There is no excuse for this error. I wish I could tell you that they will fix this issue quickly. However, Bank of America has been misapplying extra payments for years. There's no telling how many people have lost equity in their homes due to blind trust in a company that says you can easily make a payment towards the principle of your home.

Someone will inevitably accuse me of being incapable of properly making or specifying that each payment was strictly intended for principle. Had several Bank of America representatives not admitted to the flaw in their software, I would consider the possibility that this issue is due to incompetence on my part. Unfortunately, the burden of responsibility does not fall on my shoulders, but rather the corporation.

I apparently never received the memo that informed us all that companies no longer have to provide honest and accurate service in order to prosper. My bad.

Okay, half of my friends and family already checked out because the title involves search engine optimization. That's okay. Those of you willing and brave enough to continue, let's get on with it. 

As a search marketer, one of the key strategies I employ in on-site optimization includes internal linking strategy. Here's a quick summary of how it works, from the beginning: 

Step 1: Keyword Research

Step 2: META Tag Optimization

Step 3: Content and Header Tag Revisions

Step 4: Internal Linking 

Step 5: External Linking 

If you want an explanation of these basic concepts, visit any one of a hundred SEO blogs and search for these terms. Or, you can wait for a few weeks and I will begin recovering all the SEO basics on another blog which I will announce soon. For now, I'm only covering Step #4 as it applies to a blog. 

The thought occurred to me months ago after I had written a blog post about how my wife loves the affordable women's clothing at Papaya Clothing Store in the Grapevine Mills Mall. Actually, it was also after my most popular post was written on the Papaya Clothing website. That second post, written in April 2007 (only three months ago), received more than 1,000 visitors the first month simply by ranking at the bottom of the first page on Google for "Papaya Clothing". After I saw that jump in my analytics, I decided to test something out. I wrote two more blog posts referencing Papaya and linked back to that second post from each of them. My ranking jumped from #8 or #9 to #2 within a couple weeks.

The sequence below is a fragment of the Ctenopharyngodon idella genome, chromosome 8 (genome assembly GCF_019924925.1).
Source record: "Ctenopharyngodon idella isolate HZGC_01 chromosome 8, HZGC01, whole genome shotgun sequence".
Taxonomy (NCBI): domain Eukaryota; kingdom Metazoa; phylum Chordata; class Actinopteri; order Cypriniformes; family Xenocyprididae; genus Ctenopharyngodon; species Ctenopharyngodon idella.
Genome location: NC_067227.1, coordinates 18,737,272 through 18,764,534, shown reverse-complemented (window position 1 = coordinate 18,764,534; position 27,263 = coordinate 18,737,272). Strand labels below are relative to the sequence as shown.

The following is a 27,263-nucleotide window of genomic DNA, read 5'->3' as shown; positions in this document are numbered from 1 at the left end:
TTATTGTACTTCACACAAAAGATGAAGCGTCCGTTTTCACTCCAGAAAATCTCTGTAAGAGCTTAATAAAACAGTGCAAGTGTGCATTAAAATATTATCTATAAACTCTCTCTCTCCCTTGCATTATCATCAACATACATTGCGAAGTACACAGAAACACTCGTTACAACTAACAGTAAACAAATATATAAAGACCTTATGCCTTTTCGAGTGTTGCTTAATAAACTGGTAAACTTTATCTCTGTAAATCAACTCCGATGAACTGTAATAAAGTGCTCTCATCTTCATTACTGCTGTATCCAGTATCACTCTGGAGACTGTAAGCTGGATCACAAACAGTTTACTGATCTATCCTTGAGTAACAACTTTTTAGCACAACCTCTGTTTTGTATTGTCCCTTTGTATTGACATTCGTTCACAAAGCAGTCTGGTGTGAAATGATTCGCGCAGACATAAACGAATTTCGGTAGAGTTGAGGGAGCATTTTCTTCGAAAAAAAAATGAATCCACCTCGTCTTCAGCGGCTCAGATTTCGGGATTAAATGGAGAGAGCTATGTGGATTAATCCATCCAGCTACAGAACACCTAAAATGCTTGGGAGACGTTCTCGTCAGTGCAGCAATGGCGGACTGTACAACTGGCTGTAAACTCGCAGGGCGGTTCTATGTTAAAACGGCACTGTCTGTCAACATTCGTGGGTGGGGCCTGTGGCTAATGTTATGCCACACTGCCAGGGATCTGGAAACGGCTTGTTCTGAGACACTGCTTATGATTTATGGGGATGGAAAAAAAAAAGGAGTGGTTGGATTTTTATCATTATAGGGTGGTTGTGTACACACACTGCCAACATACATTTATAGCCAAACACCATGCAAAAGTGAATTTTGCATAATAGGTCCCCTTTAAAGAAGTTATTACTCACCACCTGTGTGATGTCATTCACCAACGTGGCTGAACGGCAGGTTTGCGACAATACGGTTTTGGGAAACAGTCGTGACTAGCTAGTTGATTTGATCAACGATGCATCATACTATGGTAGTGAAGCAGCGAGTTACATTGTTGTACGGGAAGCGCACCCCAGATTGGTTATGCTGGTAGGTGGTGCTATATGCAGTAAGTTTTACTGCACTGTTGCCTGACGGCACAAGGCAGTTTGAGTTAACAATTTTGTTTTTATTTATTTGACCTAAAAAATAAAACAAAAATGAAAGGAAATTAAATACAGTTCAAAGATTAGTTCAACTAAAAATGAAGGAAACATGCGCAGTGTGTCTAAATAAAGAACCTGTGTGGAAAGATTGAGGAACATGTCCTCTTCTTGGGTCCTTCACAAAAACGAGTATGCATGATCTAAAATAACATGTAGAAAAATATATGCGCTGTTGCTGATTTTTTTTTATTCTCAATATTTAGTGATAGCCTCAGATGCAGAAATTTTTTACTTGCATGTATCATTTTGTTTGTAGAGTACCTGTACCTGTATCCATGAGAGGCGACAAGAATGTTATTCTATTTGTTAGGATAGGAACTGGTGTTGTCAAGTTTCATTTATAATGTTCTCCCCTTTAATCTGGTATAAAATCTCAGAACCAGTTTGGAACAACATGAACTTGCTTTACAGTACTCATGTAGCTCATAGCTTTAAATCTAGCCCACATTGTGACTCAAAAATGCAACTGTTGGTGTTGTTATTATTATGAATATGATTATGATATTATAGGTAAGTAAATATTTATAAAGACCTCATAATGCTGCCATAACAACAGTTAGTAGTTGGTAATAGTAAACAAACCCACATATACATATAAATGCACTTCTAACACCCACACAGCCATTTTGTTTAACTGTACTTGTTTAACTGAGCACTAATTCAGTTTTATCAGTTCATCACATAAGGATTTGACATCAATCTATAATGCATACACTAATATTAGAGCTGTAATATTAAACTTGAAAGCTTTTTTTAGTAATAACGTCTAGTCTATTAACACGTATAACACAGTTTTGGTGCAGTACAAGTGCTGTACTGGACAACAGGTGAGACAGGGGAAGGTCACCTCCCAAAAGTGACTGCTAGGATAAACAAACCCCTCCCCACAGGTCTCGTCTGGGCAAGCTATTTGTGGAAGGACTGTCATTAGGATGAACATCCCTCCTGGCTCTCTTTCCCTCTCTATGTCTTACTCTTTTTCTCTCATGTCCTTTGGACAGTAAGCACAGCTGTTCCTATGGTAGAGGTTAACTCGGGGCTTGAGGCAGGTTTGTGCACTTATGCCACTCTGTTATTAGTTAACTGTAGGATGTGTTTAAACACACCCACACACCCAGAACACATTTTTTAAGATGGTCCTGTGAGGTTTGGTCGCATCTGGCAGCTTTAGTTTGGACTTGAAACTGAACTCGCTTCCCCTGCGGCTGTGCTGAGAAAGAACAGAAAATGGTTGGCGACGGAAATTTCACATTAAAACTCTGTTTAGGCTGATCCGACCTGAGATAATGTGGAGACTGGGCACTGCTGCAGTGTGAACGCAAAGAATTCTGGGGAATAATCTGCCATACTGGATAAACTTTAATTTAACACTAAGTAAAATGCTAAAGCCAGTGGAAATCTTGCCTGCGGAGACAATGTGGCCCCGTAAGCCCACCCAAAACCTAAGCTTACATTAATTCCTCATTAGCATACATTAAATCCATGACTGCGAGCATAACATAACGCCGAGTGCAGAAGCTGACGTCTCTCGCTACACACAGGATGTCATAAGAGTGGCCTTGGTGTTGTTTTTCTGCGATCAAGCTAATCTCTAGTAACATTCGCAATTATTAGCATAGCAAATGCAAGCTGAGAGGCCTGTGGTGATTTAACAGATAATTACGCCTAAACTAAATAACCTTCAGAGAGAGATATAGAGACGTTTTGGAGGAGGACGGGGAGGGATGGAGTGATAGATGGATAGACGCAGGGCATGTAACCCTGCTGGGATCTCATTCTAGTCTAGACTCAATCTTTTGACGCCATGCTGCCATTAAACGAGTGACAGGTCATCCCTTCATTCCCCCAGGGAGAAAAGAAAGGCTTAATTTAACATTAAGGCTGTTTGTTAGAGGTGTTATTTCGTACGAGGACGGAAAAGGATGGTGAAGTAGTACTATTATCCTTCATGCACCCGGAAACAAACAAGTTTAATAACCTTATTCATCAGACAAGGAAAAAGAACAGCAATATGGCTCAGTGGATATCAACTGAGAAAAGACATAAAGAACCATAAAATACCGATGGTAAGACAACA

Granted, many phrases are more competitive and getting solid results take much more work. But the results I saw were phenomenal. I now receive more than 13k visitors per month just reading my few posts about Papaya Clothing. It's ridiculous. Of course, it really helps that the company has taken more than a year to build a website and has only an unlaunched tester site to show for the time and money lost. 

My point is that I'd never paid much attention to internal linking within my own blogs. I'm all over the map with my blogging, and it just never occurred to me until then that it could be very useful to use some of the same principles for a blog that I use on static websites. It's the visual blog style that probably kept me from thinking about it. I mean, even when I look at my own home page, I only see the most recent 10 posts or so. Everything prior to that is filed in Archives and fades from view.

Blog categories are an excellent way to keep tabs on what you've written before. Of course, you can always do a site search if you've incorporated search functionality. So here's the easiest way to go about building internal links on your site:

Rule #1 – When writing a new post, search your own blog for references to the same subject or keywords. Copy those specific post URLs and use them in hyperlinks on the new post.

Rule #2 – As an alternative, determine which category your new post falls under and search that category's archives for pages to link to in your new post.  

There you have it. Basic. Simple. Link to your own posts. I'll give more specific advice on internal blog linking in the new blog which will be announced soon.